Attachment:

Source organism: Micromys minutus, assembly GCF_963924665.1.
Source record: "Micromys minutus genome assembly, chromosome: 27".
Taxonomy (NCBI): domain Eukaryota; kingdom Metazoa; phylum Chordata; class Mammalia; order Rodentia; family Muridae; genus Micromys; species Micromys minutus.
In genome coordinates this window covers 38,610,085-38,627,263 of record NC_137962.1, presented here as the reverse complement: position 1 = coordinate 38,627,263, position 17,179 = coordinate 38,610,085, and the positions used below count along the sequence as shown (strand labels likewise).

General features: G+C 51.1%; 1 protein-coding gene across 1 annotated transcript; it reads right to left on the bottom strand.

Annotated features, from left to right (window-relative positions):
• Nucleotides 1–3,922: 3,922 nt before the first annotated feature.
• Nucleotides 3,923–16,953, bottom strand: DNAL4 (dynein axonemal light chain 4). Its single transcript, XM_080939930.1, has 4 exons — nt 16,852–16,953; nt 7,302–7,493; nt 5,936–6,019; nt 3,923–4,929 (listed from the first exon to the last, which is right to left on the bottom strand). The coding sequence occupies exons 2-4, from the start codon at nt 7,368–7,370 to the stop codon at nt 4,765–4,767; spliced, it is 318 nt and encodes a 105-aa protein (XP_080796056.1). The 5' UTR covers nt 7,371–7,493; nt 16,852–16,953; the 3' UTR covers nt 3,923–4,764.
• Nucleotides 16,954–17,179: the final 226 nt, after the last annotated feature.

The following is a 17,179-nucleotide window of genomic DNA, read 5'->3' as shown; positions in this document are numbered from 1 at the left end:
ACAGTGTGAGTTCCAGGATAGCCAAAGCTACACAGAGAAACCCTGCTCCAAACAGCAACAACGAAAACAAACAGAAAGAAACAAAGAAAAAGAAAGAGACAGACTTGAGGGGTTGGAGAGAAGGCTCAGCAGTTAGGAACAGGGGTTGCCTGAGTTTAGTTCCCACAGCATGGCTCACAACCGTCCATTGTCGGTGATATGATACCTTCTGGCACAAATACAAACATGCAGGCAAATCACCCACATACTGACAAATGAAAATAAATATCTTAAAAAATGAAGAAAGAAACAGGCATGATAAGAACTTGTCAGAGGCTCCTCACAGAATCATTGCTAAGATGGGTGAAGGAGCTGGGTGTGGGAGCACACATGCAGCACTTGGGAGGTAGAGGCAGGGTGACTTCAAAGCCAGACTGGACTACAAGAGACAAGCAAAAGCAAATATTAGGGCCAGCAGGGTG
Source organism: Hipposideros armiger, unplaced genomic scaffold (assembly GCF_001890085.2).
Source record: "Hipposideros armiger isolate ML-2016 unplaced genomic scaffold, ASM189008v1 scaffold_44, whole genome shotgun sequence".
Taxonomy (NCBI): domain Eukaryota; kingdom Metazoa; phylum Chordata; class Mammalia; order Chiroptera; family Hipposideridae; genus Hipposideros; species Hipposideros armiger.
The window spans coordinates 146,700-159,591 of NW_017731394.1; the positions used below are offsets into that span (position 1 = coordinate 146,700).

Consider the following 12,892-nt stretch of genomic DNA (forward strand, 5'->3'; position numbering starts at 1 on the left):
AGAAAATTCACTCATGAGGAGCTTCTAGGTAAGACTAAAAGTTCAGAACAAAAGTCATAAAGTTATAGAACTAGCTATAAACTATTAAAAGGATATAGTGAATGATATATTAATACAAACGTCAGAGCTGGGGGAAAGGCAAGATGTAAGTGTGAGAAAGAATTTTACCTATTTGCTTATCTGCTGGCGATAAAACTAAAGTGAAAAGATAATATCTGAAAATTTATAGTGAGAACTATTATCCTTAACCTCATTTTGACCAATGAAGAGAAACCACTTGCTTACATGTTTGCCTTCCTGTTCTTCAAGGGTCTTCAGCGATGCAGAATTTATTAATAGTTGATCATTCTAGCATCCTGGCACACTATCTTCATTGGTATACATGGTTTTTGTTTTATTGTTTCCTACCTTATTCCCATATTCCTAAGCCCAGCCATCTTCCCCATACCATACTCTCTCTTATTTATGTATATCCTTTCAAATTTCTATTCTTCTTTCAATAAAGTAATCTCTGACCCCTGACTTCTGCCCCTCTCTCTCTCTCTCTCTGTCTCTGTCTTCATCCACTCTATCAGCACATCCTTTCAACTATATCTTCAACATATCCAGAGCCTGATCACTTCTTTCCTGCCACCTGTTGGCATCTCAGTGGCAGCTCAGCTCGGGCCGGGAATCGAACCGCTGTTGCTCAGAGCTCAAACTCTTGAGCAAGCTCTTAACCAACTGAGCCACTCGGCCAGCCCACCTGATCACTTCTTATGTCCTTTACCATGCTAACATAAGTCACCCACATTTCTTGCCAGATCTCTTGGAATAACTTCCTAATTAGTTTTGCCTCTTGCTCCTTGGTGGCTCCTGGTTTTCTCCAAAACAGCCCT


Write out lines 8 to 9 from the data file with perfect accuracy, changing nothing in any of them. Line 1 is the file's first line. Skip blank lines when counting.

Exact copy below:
• Nucleotides 3,923–16,953, bottom strand: DNAL4 (dynein axonemal light chain 4). Its single transcript, XM_080939930.1, has 4 exons — nt 16,852–16,953; nt 7,302–7,493; nt 5,936–6,019; nt 3,923–4,929 (listed from the first exon to the last, which is right to left on the bottom strand). The coding sequence occupies exons 2-4, from the start codon at nt 7,368–7,370 to the stop codon at nt 4,765–4,767; spliced, it is 318 nt and encodes a 105-aa protein (XP_080796056.1). The 5' UTR covers nt 7,371–7,493; nt 16,852–16,953; the 3' UTR covers nt 3,923–4,764.
• Nucleotides 16,954–17,179: the final 226 nt, after the last annotated feature.